the jury on the burden of proof, the trial
judge instructed the jury that if they were
left in a state of doubt that respondent
breached the standard of care or with
respect to causation, appellant had not
satisfied the burden of proof. Appellant
argued that instructions were incorrect in
equating balance of probabilities to being in
a state of doubt. The jury found that
respondent had not breached the standard
of care owed to appellant.
HELD: Appeal allowed. The trial judge
erred in his instructions on the burden of
proof. By incorporating into his instruc-
tions the concept of a state of doubt, he
created confusion about the applicable
burden and further, what was required to
meet that burden. The judge’s instructions
could be taken by the jury as creating two
separate burdens of proof; one being on a
balance of probabilities and the other being
in a state of doubt or equating balance of
probabilities to being in a state of doubt.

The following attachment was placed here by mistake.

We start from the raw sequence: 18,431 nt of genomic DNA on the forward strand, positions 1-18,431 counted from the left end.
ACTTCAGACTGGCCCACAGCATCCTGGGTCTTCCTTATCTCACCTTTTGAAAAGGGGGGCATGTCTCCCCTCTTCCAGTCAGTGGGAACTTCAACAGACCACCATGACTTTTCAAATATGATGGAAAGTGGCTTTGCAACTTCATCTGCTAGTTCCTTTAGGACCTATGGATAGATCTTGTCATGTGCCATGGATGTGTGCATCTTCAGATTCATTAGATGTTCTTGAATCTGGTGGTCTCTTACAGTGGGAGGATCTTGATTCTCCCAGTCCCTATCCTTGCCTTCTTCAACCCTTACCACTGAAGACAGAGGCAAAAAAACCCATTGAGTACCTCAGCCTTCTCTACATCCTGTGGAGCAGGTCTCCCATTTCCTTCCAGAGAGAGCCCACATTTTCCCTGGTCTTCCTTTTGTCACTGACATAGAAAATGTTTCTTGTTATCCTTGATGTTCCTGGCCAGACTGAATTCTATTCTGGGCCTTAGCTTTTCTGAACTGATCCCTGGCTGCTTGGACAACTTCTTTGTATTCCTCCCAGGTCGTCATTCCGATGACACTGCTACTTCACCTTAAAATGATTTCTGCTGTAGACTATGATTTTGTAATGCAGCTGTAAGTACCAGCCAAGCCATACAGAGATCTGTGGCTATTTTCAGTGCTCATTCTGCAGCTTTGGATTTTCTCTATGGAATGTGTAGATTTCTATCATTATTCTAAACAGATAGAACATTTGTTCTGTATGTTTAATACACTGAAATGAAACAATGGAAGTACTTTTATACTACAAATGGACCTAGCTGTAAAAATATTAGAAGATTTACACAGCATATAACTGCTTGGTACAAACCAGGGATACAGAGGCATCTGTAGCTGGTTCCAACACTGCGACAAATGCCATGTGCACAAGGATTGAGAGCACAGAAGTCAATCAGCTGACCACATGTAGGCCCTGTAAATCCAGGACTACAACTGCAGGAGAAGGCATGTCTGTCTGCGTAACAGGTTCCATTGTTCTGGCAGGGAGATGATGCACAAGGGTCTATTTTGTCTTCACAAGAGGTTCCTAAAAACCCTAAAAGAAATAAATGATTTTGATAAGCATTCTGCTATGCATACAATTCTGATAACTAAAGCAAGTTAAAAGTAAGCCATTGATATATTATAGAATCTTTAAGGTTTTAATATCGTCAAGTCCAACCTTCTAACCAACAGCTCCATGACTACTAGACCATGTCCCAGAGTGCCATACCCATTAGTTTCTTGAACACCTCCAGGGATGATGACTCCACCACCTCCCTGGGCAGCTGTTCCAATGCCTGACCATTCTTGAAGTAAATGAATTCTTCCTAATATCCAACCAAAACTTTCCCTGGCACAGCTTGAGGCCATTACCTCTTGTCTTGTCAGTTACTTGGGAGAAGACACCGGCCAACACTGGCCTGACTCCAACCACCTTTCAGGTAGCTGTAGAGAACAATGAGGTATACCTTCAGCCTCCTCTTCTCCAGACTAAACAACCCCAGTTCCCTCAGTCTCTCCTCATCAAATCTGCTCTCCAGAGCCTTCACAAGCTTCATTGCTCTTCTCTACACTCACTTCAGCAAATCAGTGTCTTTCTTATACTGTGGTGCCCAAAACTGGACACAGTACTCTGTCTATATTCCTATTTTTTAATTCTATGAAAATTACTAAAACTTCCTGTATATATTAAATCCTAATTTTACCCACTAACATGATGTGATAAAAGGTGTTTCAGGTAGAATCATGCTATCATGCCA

Neither of these alternatives properly
described the burden on a plaintiff in a civil
proceeding. In a jury trial, an understand-
ing of the applicable burden of proof was
critical to the jury’s decision-making. A
new trial was ordered.
LANDLORD & TENANT
EXTRADITION – Appellate court
upheld order that appellant be commit-
ted for extradition to the United States to
stand trial for murder.
Appeal from an order that appellant be
committed for extradition to the United
States to stand trial for murder. Appellant’s
extradition was requested in connection
with the fatal stabbing of a Muslim cleric in
Arizona. The appellant went by a number
of sourced aliases, including the name
under which he was arrested in Calgary.
Circumstantial evidence in the Record of
the Case (ROC) linked appellant to the
murder. Fingerprints and other physical
evidence linked to the aliases matched that
taken from appellant upon his arrest in
Calgary. A judge ruled that the evidence